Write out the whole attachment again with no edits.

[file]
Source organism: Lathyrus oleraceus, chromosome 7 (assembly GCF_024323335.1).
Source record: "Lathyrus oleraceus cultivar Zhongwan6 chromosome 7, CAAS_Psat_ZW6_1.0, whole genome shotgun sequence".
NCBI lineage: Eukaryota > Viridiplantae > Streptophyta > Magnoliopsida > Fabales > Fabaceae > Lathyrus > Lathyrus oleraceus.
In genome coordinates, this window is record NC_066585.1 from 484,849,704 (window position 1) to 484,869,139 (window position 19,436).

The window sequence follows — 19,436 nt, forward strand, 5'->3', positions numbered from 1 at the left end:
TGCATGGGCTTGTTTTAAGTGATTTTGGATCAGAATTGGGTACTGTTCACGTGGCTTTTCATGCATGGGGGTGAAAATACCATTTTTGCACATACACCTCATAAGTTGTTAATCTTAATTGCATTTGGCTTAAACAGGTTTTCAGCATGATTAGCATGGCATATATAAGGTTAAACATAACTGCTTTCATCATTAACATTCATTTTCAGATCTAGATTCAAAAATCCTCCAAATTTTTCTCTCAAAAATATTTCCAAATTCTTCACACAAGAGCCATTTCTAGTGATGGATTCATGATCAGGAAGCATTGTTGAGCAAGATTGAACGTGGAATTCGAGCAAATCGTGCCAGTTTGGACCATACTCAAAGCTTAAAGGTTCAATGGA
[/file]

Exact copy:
Source organism: Lathyrus oleraceus, chromosome 7 (assembly GCF_024323335.1).
Source record: "Lathyrus oleraceus cultivar Zhongwan6 chromosome 7, CAAS_Psat_ZW6_1.0, whole genome shotgun sequence".
NCBI lineage: Eukaryota > Viridiplantae > Streptophyta > Magnoliopsida > Fabales > Fabaceae > Lathyrus > Lathyrus oleraceus.
In genome coordinates, this window is record NC_066585.1 from 484,849,704 (window position 1) to 484,869,139 (window position 19,436).

The window sequence follows — 19,436 nt, forward strand, 5'->3', positions numbered from 1 at the left end:
TGCATGGGCTTGTTTTAAGTGATTTTGGATCAGAATTGGGTACTGTTCACGTGGCTTTTCATGCATGGGGGTGAAAATACCATTTTTGCACATACACCTCATAAGTTGTTAATCTTAATTGCATTTGGCTTAAACAGGTTTTCAGCATGATTAGCATGGCATATATAAGGTTAAACATAACTGCTTTCATCATTAACATTCATTTTCAGATCTAGATTCAAAAATCCTCCAAATTTTTCTCTCAAAAATATTTCCAAATTCTTCACACAAGAGCCATTTCTAGTGATGGATTCATGATCAGGAAGCATTGTTGAGCAAGATTGAACGTGGAATTCGAGCAAATCGTGCCAGTTTGGACCATACTCAAAGCTTAAAGGTTCAATGGA